William Barton opened the program with un-amplified steel string guitar harmonics in Didge Fusion that seemed to seep into every crevice of the City Recital Hall. An ever-changing texture became quickly apparent, layering sparse soli entries from (most interestingly) the second desk players. The featured musicians reminded the ACO audience of the high quality of musicianship that extends throughout the entire ensemble with the effortless execution of wide vibrato as well as tremolo passages. As the ensemble united to create the ACO’s signature tutti sound in the closing section of Didge Fusion, its virtuosity was put to the test in Tognetti’s full arrangement of Mendelssohn’s String Quartet in D major.
This quartet of Mendelssohn’s carries stark similarities in its loving and romantic sentiment to Alexander Borodin’s more common second (and final) quartet. From its opening exposition, an atmosphere of joy and romance was swiftly established. The ACO’s interpretation wholeheartedly embraced the youthful and sentimental aspects of the work, particularly in the opening and closing movements, creating a suitable warmth in both timbre and mood throughout the ensemble. An eager audience applauded [without fail] immediately after the first movement, thrilled at experiencing the return of the ACO’s sound Angel Place. As the ensemble closed in on the second and third movements, Tognetti’s arrangement became increasingly demanding of the ACO players who were unrelenting in their approach throughout the work. Whereas some string quartet expansions for string orchestra will omit difficult phrases for its non-principal players, Tognetti’s arrangement of this quartet allowed the orchestra to boast the ability of its players to tackle such technically challenging music. Seldom were virtuosic parts allocated to only the principal players as solos. Mastery of ensemble was on display with a seamless transition from a tutti cadence into a quartet soli section within the second movement. It is without doubt that the ACO’s drive to remain active during the pause in live performances with ensemble recordings has proved invaluable to maintaining their ensemble.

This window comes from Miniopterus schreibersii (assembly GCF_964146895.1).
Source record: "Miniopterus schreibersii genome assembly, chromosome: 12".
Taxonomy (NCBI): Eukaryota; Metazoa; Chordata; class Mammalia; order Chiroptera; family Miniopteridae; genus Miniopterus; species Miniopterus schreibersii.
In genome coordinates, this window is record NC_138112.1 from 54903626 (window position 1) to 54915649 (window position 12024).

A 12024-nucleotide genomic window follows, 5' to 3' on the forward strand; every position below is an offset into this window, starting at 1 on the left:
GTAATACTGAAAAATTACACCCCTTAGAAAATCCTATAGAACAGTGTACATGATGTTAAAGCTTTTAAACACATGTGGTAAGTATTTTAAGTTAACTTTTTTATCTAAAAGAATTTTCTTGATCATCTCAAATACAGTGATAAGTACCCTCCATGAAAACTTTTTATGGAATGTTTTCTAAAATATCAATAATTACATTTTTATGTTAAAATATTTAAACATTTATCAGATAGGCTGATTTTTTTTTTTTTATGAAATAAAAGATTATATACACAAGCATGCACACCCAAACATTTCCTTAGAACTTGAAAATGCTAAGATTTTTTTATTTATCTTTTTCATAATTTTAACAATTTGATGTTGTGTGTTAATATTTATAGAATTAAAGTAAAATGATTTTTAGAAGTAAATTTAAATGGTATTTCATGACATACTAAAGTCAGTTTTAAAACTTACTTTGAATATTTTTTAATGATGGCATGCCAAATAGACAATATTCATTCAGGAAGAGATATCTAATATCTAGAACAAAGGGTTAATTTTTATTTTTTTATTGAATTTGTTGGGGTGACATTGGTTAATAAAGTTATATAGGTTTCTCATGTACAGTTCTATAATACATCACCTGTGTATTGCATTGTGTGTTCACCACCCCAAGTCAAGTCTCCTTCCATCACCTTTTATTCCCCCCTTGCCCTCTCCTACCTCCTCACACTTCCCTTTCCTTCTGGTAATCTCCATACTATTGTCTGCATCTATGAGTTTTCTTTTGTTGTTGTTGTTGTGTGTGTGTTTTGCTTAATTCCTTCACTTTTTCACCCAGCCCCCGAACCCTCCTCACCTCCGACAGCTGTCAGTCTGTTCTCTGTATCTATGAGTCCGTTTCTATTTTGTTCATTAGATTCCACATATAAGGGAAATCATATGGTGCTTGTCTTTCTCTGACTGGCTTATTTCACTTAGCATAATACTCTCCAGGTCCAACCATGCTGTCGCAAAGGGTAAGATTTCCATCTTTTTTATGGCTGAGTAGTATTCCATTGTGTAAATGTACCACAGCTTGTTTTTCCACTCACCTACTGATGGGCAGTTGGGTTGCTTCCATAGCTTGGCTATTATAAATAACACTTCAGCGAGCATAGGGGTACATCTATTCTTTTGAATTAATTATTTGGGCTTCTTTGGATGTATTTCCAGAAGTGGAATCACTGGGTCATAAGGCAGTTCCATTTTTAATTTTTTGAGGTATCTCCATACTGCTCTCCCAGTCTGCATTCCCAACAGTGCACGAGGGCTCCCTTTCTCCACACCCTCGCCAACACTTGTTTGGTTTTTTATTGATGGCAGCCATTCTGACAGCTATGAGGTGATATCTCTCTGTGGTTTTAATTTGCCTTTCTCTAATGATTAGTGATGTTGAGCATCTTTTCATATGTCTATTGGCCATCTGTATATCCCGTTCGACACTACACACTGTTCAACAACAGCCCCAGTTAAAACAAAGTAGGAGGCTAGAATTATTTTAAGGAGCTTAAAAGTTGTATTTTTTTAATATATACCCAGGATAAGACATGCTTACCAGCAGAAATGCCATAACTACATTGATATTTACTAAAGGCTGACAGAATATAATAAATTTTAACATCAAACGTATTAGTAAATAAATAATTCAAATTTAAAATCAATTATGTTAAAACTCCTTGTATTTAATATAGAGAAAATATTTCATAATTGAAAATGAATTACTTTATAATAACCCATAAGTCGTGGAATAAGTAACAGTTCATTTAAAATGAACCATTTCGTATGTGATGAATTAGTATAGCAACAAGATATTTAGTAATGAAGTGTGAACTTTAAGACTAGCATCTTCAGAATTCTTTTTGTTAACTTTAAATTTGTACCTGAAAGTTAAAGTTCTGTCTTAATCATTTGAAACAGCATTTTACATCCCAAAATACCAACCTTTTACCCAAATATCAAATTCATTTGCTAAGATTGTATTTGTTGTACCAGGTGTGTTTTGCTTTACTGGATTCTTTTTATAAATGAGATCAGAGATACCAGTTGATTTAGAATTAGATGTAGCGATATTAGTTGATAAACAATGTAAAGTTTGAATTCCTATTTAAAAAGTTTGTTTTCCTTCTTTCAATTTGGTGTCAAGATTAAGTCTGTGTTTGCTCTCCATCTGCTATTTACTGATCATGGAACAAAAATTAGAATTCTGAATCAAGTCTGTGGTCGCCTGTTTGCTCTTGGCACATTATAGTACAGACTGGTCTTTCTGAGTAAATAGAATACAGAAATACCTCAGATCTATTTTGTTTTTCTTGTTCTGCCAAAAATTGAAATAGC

The music of pre-non-tonal Arnold Schönberg, (a composer usually associated with his non-tonal colleagues of Second Viennese School, Anton Webern and Alban Berg) was handled with precision by the ACO players. Their tunings were notably pure in exposed sections which helped ensemble colours come through in muted con moto sections of the work. Stefanie Farrands’ (Principal Viola) solo was phrased with extreme care as she achieved appropriate colours in this programmatic score. The ensemble’s niente was also very notable, with an exposed and slightly reduced (in numbers) ACO for this program revealing its true capabilities.
The ACO were their usual tight, expressive and musically innovative selves in Transfigured. The completely sold out performance demonstrated that Sydney audiences are as eager as ever to attend the concert hall and experience fine Australian music making at its best. Social distancing was closely followed by all patrons begging the question – could more concerts go ahead safely with similar or increased capacity? It’s appears almost certain that this is something that audiences are crying out for.
It’s great to be working with Steel City Strings in the role of Manager. I take my hat off to Yve Repin OAM who has created some very big shoes to fill during her excellent leadership. It’s great to be able to still have Yve in the organisation to help me adjust to this role. I’m looking forward to facilitating concert promotions and being part of the team at a time where my performance work is limited.
A bit about Steel City Strings from their website:
Steel City Strings is a Wollongong-based string orchestra of musicians from the Illawarra, Shoalhaven, and Southern Highlands of NSW regions. Since its inception in early 2015 as a not-for-profit incorporated association the orchestra has delighted music lovers by presenting fine music from a range of genres in nine concerts per year in townships across our broader region.